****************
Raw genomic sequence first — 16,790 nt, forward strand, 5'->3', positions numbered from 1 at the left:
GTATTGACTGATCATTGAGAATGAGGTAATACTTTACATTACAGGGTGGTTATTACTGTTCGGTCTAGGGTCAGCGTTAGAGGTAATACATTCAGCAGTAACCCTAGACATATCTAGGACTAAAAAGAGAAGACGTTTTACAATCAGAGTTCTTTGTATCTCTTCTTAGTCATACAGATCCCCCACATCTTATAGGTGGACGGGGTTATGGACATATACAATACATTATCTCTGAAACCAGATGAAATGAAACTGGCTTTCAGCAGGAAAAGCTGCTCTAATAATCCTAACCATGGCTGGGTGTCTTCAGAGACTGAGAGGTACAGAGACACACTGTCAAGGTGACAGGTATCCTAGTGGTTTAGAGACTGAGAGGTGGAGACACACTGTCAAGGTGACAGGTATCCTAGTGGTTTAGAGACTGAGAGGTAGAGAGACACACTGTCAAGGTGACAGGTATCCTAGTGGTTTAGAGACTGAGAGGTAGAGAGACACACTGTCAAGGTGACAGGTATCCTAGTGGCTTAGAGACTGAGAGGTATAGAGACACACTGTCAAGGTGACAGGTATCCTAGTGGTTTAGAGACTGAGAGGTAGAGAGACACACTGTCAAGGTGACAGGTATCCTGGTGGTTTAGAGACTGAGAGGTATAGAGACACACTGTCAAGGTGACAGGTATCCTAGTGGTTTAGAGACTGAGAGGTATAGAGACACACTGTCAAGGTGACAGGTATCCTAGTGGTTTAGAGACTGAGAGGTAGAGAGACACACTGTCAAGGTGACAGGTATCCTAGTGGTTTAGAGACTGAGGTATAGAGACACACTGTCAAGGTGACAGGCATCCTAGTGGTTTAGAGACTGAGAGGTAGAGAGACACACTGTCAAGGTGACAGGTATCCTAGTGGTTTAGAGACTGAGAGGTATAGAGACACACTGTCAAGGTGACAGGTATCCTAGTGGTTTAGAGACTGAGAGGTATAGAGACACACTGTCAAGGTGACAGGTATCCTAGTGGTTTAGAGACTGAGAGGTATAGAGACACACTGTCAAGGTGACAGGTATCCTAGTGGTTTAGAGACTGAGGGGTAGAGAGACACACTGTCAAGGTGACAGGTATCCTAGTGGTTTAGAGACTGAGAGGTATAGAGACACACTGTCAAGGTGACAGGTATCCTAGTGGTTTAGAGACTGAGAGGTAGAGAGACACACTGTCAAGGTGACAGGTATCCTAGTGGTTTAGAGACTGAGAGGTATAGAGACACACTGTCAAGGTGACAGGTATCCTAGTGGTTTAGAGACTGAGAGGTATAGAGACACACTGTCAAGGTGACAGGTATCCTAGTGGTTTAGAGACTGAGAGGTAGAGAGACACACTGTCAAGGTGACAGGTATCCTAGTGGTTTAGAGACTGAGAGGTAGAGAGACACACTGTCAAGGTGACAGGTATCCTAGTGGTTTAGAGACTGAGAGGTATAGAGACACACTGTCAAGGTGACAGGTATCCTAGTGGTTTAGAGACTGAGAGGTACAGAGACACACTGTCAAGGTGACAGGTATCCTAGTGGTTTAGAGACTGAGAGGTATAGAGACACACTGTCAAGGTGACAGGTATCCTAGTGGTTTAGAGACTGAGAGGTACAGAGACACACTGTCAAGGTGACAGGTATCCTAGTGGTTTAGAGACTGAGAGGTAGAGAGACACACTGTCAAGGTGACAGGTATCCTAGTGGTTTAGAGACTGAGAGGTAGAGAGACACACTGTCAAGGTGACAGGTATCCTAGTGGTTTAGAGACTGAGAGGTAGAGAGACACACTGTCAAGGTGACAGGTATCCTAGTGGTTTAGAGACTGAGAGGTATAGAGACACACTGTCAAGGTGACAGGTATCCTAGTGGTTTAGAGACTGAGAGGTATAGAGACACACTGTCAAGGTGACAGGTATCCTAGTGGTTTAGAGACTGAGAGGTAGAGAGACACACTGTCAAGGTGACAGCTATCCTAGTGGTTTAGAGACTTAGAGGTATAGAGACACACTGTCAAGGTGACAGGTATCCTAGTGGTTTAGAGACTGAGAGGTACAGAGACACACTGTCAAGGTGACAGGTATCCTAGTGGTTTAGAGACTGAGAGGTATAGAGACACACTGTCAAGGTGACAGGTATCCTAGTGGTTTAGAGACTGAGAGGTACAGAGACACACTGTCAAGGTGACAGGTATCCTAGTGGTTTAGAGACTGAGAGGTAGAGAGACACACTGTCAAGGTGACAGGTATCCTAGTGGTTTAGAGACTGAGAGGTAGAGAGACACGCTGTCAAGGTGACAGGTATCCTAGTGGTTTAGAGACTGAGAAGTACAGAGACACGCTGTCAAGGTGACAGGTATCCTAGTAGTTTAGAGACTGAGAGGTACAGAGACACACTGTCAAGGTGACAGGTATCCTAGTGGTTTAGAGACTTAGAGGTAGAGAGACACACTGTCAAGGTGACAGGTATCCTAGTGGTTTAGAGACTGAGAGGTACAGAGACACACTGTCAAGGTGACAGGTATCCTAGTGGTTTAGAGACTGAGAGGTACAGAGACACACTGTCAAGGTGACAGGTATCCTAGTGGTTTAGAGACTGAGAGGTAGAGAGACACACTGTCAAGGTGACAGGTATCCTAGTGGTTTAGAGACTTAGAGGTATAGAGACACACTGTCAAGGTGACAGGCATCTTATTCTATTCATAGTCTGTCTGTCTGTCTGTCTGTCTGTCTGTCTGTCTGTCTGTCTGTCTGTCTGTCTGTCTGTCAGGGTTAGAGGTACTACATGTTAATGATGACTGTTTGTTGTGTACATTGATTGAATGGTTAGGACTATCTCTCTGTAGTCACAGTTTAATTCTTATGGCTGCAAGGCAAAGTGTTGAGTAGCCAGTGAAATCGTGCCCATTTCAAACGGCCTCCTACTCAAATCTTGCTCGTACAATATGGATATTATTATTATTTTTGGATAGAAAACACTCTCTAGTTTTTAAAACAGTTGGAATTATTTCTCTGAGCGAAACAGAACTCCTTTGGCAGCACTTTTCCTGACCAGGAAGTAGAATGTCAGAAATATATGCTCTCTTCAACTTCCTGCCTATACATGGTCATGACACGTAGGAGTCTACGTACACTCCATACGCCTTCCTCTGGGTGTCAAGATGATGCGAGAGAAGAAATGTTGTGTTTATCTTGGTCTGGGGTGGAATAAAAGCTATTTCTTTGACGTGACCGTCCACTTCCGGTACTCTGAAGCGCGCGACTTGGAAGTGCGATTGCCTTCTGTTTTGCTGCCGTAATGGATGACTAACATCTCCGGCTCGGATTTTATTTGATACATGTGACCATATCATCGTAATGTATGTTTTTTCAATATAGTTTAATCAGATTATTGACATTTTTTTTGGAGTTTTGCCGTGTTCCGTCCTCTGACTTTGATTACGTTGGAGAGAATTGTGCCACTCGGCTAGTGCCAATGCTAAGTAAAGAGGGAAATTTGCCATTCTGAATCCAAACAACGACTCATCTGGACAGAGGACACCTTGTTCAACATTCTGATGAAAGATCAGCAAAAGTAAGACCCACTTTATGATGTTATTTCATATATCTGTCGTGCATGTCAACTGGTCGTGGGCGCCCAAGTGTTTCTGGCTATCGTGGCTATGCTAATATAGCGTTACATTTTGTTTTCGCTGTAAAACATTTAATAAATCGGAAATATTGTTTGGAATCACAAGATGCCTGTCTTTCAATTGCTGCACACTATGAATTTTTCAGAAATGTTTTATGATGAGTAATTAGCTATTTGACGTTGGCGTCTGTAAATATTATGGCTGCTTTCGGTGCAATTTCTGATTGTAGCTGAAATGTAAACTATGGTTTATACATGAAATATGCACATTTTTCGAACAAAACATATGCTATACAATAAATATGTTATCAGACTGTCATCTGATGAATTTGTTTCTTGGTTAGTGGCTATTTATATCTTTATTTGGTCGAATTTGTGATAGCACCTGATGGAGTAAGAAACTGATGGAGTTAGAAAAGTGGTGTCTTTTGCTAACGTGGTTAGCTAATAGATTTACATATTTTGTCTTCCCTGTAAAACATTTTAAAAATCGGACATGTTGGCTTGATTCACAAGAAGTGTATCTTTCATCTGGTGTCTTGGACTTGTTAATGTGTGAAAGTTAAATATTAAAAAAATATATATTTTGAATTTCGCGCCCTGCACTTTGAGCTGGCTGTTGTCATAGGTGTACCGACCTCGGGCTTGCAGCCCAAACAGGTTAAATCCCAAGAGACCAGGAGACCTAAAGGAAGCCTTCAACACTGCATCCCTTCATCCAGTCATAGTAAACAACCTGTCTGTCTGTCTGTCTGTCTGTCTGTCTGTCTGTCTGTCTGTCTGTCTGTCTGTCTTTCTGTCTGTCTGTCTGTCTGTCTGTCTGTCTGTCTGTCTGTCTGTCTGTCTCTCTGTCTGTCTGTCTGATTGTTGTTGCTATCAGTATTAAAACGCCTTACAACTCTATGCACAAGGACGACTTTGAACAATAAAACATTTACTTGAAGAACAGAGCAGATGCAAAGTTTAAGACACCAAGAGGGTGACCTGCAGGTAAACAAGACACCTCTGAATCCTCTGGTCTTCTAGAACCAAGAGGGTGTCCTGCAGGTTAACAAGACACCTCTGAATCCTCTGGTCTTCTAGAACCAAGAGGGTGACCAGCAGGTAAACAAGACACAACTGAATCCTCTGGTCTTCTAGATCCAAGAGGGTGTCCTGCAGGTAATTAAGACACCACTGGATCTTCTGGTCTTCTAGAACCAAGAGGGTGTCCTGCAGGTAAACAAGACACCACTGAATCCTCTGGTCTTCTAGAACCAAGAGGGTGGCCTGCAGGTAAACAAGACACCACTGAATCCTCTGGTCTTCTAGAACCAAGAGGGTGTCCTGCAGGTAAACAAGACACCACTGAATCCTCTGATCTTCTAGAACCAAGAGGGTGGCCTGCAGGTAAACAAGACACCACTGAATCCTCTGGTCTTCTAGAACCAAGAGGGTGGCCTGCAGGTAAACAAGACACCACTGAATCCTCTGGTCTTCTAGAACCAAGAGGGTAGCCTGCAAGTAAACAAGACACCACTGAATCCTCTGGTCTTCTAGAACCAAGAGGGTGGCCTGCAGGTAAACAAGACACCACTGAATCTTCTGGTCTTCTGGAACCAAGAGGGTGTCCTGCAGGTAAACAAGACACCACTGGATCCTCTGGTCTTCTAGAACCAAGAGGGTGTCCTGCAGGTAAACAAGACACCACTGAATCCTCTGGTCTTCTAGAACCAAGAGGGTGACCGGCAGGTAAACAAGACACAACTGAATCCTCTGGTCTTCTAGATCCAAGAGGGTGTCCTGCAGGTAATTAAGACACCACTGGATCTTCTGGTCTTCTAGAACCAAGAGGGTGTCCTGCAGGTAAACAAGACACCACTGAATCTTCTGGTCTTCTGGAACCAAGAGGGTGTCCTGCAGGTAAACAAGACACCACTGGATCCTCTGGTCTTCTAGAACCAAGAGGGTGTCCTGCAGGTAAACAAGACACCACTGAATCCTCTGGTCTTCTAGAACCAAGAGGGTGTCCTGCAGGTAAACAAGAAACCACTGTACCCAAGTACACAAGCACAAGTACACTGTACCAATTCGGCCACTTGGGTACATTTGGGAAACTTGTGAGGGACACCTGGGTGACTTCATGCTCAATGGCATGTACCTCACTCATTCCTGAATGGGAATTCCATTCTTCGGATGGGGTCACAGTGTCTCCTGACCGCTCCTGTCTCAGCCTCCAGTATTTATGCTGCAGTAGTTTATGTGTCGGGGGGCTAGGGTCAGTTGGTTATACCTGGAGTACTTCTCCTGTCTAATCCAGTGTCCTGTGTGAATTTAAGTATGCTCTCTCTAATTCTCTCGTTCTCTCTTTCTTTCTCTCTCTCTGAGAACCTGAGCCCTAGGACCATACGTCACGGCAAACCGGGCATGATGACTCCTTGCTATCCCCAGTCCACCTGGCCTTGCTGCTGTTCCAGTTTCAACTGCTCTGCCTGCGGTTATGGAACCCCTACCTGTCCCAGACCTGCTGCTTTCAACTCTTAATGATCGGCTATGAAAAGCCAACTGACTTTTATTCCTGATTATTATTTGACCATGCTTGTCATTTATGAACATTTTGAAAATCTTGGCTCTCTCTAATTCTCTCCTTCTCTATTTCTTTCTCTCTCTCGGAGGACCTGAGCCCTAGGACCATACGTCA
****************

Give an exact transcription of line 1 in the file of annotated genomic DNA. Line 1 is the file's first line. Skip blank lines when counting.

Raw genomic sequence first — 16,790 nt, forward strand, 5'->3', positions numbered from 1 at the left: